LONDON (Reuters) - A UK High Court judge has blocked the transfer of 12 billion pounds ($15 billion) in annuities from insurer Prudential (PRU.L) to Rothesay Life, the two companies said on Friday.
The deal, which would have been the largest ever such transfer covering 400,000 policy holders, was announced in March last year at the same time Prudential said it was to demerge its UK business.
In response to tougher European Union rules introduced after the financial crisis, insurers have increasingly looked to free up capital by offloading closed books of annuity business to specialist firms such as Rothesay and Phoenix Group.
The details of the ruling were not immediately available, but are likely to lead to questions about whether other similar big deals in the sector can be struck. At 1329 GMT, Prudential shares were down 0.7%.
Prudential, which can appeal the decision, said it would have no impact on the company’s planned demerger of its UK insurance and asset management business, set to complete in the fourth quarter.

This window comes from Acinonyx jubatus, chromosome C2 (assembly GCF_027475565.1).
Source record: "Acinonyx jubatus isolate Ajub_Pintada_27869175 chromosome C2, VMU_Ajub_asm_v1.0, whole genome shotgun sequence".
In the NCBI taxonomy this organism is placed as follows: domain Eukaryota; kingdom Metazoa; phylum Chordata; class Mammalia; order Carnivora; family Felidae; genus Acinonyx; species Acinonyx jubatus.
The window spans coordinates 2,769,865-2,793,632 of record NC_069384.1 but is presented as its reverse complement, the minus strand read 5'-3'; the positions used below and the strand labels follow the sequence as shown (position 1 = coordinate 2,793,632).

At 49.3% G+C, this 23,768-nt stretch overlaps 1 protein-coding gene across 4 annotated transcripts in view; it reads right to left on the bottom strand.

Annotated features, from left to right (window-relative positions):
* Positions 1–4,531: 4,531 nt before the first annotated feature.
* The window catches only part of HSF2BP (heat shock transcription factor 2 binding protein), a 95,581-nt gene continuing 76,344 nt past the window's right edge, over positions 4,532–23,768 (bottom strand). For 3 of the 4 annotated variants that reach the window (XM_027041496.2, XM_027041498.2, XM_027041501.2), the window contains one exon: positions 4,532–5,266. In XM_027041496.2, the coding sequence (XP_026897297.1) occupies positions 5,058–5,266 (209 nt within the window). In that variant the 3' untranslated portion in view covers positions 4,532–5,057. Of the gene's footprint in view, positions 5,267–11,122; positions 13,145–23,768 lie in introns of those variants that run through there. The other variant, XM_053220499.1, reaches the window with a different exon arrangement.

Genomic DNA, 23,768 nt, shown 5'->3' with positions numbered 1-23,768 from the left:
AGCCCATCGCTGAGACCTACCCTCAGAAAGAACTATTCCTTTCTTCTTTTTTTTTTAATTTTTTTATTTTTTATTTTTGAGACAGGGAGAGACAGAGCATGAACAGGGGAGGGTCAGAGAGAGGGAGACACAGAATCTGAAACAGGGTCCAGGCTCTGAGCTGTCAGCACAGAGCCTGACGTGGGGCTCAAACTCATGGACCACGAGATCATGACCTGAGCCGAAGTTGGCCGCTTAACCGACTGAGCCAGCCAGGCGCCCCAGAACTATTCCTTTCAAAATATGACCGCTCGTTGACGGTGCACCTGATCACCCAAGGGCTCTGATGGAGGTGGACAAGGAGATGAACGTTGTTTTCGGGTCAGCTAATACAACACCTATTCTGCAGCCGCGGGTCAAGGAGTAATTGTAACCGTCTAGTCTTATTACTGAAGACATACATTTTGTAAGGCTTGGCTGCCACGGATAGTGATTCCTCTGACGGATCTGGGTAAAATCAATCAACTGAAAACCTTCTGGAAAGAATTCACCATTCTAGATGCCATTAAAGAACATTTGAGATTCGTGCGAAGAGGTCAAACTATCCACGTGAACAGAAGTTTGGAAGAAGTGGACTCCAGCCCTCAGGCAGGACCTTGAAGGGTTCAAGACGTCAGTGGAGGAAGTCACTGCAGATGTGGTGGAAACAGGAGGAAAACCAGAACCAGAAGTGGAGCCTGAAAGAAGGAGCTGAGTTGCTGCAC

The insurer said it was “disappointed” by the verdict.
“The Independent Expert, who was appointed to report to the High Court, concluded the transfer would have no material adverse effect on the security of benefits or the reasonable benefit expectations of our policyholders.”
Rothesay, whose investors include U.S. private equity giant Blackstone and Singapore sovereign fund GIC, is Britain’s largest specialist annuity insurer.
It said the deal had already been approved by regulators the Financial Conduct Authority and the Prudential Regulatory Authority.
“Whilst it is not the preferred or optimal outcome for either party, it will not have a material impact on Rothesay Life as a whole,” it said.
(This story corrects paragraph 8 to say that Rothesay is already Britain’s largest specialist annuity insurer)
Reporting by Simon Jessop; Editing by Rachel Armstrong and Mark Potter